Out of the Past Music
CD: 10 Songs, 35:16 Minutes
Styles: Blues Covers, Acoustic Blues, Duo Album, Pre-War Blues
Dear Constant Readers: For those of you who’ve never perused my reviews, you should know something. For those of you who have, you’ve heard this before, but it’s worth mentioning again. I’m not partial to blues CD’s full of covers, and review them as “picks” if I absolutely must. Why? I’m interested in artists’ own creations, their new takes on a genre born of timeless adversity.
However, Texan Steve Howell and Arkansas’ Jason Weinheimer have found a clever loophole. The ten selections on their newest album might well be played A Hundred Years from Today. They’re classics any aficionado would recognize, from Lightnin’ Hopkins’ “Goin’ Back to Florida” to Mississippi John Hurt’s “Got the Blues/Can’t be Satisfied” to the title track by Joe Young, Ned Washington and Victor Young.
Performing as a duo, Howell and Weinheimer pay homage to pre-war blues and a vintage style that never goes out of style. For some, especially those new to the genre, it might be underwhelming and too reminiscent of folk music. Steve Howell’s dry talk-singing, combined with Jason Weinheimer’s melodic but understated acoustic guitar, is an acquired taste. One might ask: Where’s the juice, the oomph, the pizzazz? In truth, this kind of music doesn’t rely on such things, but on a “peaceful, easy feeling,” as the Eagles said. This is kick-back-in-your-“Rocking Chair” blues, not boogie-and-chug-a-beer blues.
This duo’s Internet biographies, provided by Blind Raccoon, provide some revealing details: “When Steve Howell first heard Mississippi John Hurt’s happy style of finger picking country blues in 1965 at the age of thirteen, he immediately knew that the tame, folksy style of strumming the guitar was a thing out of the past for him. As his journey progressed, Mississippi John Hurt begat Blind Willie McTell and Leadbelly, who begat Robert Johnson, Son House, Rev. Gary Davis, Blind Willie Johnson, Blind Blake and a host of other black acoustic guitar players and vocalists. His interest in rural, folk-blues styles and the history of the music led him to learn more about how this music came to town and melded with the horn-oriented bands prevalent in the cities, creating a strong affinity for him with the traditional jazz and New Orleans music of the first half of the twentieth century.” As for veteran performer Jason Weinheimer, he “has recorded albums by John Moreland, Buddy Flett, and Jim Mize, among many others. In addition to his studio work, he plays bass in a few bands, most notably Steve Howell & the Mighty Men. His solo album Skies Are Grey was released in 2016 under the name The Libras.”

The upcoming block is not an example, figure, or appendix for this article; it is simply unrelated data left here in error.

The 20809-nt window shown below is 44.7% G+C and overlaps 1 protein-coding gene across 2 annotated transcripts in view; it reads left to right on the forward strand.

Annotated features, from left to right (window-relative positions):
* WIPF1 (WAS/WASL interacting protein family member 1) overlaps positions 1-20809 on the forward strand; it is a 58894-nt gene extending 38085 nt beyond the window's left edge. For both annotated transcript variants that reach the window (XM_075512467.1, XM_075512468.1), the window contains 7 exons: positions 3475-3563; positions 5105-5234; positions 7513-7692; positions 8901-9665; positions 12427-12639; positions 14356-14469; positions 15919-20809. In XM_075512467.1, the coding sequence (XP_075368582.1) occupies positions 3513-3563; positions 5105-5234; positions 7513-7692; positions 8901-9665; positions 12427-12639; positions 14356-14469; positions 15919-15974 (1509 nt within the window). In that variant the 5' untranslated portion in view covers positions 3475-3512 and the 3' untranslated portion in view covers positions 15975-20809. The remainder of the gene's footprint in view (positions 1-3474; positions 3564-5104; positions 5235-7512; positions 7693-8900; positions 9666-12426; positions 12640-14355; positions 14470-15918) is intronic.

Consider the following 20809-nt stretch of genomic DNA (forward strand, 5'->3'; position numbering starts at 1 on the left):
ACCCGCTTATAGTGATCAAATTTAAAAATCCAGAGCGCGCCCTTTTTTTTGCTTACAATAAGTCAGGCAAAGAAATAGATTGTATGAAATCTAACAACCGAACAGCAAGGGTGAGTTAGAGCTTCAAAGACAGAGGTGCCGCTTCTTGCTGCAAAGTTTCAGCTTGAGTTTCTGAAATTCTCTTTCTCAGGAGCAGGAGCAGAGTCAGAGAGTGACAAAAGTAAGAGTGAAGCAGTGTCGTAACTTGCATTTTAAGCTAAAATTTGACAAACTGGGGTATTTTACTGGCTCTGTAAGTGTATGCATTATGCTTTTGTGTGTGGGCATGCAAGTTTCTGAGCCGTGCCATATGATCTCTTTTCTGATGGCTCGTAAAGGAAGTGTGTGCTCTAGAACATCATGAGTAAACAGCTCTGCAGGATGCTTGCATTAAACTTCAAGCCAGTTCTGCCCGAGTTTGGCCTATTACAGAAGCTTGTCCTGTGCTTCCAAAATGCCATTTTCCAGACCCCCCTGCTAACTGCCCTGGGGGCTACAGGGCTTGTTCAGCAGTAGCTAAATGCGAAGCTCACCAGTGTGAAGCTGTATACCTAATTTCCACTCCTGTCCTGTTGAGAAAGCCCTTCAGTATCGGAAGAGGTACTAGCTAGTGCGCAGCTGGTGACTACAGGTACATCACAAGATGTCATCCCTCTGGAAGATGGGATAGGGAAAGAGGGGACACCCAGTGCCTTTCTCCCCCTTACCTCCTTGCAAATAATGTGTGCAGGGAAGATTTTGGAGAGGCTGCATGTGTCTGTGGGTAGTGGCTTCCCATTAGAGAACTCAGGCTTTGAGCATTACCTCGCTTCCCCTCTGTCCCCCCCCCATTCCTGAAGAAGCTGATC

The following song is a very, very oldie (1929), but a goodie, originally by Hoagy Carmichael.
Track 10: “Rockin’ Chair” – “Fetch me that gin, son, ‘fore I tan your hide.” These ten words woke yours truly up from a trance, making her blink in disbelief. However, what’s more unbelievable is the transformation Time can wreak upon a body – and a mind. Howell’s guitar is at its slowest and most contemplative, and his voice hoary with years. “Old rocking chair got me, cane by my side,” our narrator begins. “Can’t get from this cabin, going nowhere.” When the thrill of life and youth is gone, and “Judgment Day is near,” what else is left to celebrate?
Blues lovers, if you enjoy songs that’ll be played A Hundred Years from Today, check this CD out!